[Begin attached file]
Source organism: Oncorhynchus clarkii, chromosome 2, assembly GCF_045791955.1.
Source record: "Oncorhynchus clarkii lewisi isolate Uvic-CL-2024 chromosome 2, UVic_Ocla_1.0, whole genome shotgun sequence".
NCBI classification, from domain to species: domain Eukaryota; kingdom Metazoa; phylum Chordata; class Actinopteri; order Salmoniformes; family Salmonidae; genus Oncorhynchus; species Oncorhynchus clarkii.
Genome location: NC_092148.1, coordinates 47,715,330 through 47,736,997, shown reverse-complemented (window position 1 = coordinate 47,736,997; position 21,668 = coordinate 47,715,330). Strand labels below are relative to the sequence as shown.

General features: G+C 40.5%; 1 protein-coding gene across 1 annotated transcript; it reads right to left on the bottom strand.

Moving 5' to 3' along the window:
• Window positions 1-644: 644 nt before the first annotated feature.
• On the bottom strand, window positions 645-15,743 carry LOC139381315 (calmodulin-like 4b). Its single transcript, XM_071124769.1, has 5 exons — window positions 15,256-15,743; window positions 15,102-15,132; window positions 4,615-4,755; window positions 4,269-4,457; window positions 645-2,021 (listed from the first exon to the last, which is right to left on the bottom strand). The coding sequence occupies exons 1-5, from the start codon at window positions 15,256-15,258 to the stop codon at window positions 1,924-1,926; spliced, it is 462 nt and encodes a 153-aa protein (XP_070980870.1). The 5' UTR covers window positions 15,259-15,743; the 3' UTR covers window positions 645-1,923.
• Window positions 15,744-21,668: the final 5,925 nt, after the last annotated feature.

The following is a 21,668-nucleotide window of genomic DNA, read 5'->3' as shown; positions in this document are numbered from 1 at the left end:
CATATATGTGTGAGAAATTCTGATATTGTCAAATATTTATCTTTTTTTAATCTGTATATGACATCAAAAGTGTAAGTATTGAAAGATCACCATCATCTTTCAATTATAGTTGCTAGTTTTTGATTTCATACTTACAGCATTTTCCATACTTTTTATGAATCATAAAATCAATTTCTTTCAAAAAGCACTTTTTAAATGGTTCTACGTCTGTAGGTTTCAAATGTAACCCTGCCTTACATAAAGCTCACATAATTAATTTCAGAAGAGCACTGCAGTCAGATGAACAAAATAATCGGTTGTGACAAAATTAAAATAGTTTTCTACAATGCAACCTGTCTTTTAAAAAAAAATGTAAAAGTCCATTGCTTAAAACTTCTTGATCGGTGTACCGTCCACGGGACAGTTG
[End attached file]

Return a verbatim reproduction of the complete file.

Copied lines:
Source organism: Oncorhynchus clarkii, chromosome 2, assembly GCF_045791955.1.
Source record: "Oncorhynchus clarkii lewisi isolate Uvic-CL-2024 chromosome 2, UVic_Ocla_1.0, whole genome shotgun sequence".
NCBI classification, from domain to species: domain Eukaryota; kingdom Metazoa; phylum Chordata; class Actinopteri; order Salmoniformes; family Salmonidae; genus Oncorhynchus; species Oncorhynchus clarkii.
Genome location: NC_092148.1, coordinates 47,715,330 through 47,736,997, shown reverse-complemented (window position 1 = coordinate 47,736,997; position 21,668 = coordinate 47,715,330). Strand labels below are relative to the sequence as shown.

General features: G+C 40.5%; 1 protein-coding gene across 1 annotated transcript; it reads right to left on the bottom strand.

Moving 5' to 3' along the window:
• Window positions 1-644: 644 nt before the first annotated feature.
• On the bottom strand, window positions 645-15,743 carry LOC139381315 (calmodulin-like 4b). Its single transcript, XM_071124769.1, has 5 exons — window positions 15,256-15,743; window positions 15,102-15,132; window positions 4,615-4,755; window positions 4,269-4,457; window positions 645-2,021 (listed from the first exon to the last, which is right to left on the bottom strand). The coding sequence occupies exons 1-5, from the start codon at window positions 15,256-15,258 to the stop codon at window positions 1,924-1,926; spliced, it is 462 nt and encodes a 153-aa protein (XP_070980870.1). The 5' UTR covers window positions 15,259-15,743; the 3' UTR covers window positions 645-1,923.
• Window positions 15,744-21,668: the final 5,925 nt, after the last annotated feature.

The following is a 21,668-nucleotide window of genomic DNA, read 5'->3' as shown; positions in this document are numbered from 1 at the left end:
CATATATGTGTGAGAAATTCTGATATTGTCAAATATTTATCTTTTTTTAATCTGTATATGACATCAAAAGTGTAAGTATTGAAAGATCACCATCATCTTTCAATTATAGTTGCTAGTTTTTGATTTCATACTTACAGCATTTTCCATACTTTTTATGAATCATAAAATCAATTTCTTTCAAAAAGCACTTTTTAAATGGTTCTACGTCTGTAGGTTTCAAATGTAACCCTGCCTTACATAAAGCTCACATAATTAATTTCAGAAGAGCACTGCAGTCAGATGAACAAAATAATCGGTTGTGACAAAATTAAAATAGTTTTCTACAATGCAACCTGTCTTTTAAAAAAAAATGTAAAAGTCCATTGCTTAAAACTTCTTGATCGGTGTACCGTCCACGGGACAGTTG